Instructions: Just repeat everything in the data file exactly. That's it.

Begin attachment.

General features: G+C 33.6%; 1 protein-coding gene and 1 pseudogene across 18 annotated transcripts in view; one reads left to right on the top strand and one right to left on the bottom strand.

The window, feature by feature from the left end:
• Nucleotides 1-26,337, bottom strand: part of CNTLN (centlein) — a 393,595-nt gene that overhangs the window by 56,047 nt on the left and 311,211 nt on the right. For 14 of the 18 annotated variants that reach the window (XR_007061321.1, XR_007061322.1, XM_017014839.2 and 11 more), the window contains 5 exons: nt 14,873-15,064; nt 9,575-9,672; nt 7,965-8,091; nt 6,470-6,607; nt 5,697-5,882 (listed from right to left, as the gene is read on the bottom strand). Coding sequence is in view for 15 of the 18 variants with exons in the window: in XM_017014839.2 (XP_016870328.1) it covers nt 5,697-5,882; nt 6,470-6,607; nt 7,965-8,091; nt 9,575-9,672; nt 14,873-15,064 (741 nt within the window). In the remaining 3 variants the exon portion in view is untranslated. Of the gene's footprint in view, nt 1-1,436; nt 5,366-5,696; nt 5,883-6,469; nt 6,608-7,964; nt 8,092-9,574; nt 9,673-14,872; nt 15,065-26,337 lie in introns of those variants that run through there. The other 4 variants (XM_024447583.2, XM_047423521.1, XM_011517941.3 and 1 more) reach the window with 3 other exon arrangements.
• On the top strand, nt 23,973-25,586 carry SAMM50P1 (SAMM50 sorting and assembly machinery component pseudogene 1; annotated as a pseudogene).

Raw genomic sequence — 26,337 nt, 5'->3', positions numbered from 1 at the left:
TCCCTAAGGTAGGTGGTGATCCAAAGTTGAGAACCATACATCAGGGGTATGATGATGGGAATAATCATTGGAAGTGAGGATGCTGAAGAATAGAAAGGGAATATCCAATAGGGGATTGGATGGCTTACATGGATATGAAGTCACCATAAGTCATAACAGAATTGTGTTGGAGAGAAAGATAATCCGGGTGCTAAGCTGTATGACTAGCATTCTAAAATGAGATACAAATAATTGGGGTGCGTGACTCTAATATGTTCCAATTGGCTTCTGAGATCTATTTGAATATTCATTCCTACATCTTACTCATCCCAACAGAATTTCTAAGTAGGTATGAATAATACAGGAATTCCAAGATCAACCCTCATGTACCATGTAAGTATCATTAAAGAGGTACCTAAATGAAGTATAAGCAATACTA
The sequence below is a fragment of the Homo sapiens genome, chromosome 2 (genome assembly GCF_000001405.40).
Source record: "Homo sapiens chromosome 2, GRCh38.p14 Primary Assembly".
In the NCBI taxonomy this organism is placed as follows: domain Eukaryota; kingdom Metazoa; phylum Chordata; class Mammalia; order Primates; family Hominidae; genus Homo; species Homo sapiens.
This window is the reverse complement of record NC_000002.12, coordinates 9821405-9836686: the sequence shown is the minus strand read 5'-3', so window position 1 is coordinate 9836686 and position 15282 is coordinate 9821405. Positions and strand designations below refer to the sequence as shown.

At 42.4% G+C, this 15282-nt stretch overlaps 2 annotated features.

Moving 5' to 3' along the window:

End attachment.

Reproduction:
General features: G+C 33.6%; 1 protein-coding gene and 1 pseudogene across 18 annotated transcripts in view; one reads left to right on the top strand and one right to left on the bottom strand.

The window, feature by feature from the left end:
• Nucleotides 1-26,337, bottom strand: part of CNTLN (centlein) — a 393,595-nt gene that overhangs the window by 56,047 nt on the left and 311,211 nt on the right. For 14 of the 18 annotated variants that reach the window (XR_007061321.1, XR_007061322.1, XM_017014839.2 and 11 more), the window contains 5 exons: nt 14,873-15,064; nt 9,575-9,672; nt 7,965-8,091; nt 6,470-6,607; nt 5,697-5,882 (listed from right to left, as the gene is read on the bottom strand). Coding sequence is in view for 15 of the 18 variants with exons in the window: in XM_017014839.2 (XP_016870328.1) it covers nt 5,697-5,882; nt 6,470-6,607; nt 7,965-8,091; nt 9,575-9,672; nt 14,873-15,064 (741 nt within the window). In the remaining 3 variants the exon portion in view is untranslated. Of the gene's footprint in view, nt 1-1,436; nt 5,366-5,696; nt 5,883-6,469; nt 6,608-7,964; nt 8,092-9,574; nt 9,673-14,872; nt 15,065-26,337 lie in introns of those variants that run through there. The other 4 variants (XM_024447583.2, XM_047423521.1, XM_011517941.3 and 1 more) reach the window with 3 other exon arrangements.
• On the top strand, nt 23,973-25,586 carry SAMM50P1 (SAMM50 sorting and assembly machinery component pseudogene 1; annotated as a pseudogene).

Raw genomic sequence — 26,337 nt, 5'->3', positions numbered from 1 at the left:
TCCCTAAGGTAGGTGGTGATCCAAAGTTGAGAACCATACATCAGGGGTATGATGATGGGAATAATCATTGGAAGTGAGGATGCTGAAGAATAGAAAGGGAATATCCAATAGGGGATTGGATGGCTTACATGGATATGAAGTCACCATAAGTCATAACAGAATTGTGTTGGAGAGAAAGATAATCCGGGTGCTAAGCTGTATGACTAGCATTCTAAAATGAGATACAAATAATTGGGGTGCGTGACTCTAATATGTTCCAATTGGCTTCTGAGATCTATTTGAATATTCATTCCTACATCTTACTCATCCCAACAGAATTTCTAAGTAGGTATGAATAATACAGGAATTCCAAGATCAACCCTCATGTACCATGTAAGTATCATTAAAGAGGTACCTAAATGAAGTATAAGCAATACTA
The sequence below is a fragment of the Homo sapiens genome, chromosome 2 (genome assembly GCF_000001405.40).
Source record: "Homo sapiens chromosome 2, GRCh38.p14 Primary Assembly".
In the NCBI taxonomy this organism is placed as follows: domain Eukaryota; kingdom Metazoa; phylum Chordata; class Mammalia; order Primates; family Hominidae; genus Homo; species Homo sapiens.
This window is the reverse complement of record NC_000002.12, coordinates 9821405-9836686: the sequence shown is the minus strand read 5'-3', so window position 1 is coordinate 9836686 and position 15282 is coordinate 9821405. Positions and strand designations below refer to the sequence as shown.

At 42.4% G+C, this 15282-nt stretch overlaps 2 annotated features.

Moving 5' to 3' along the window: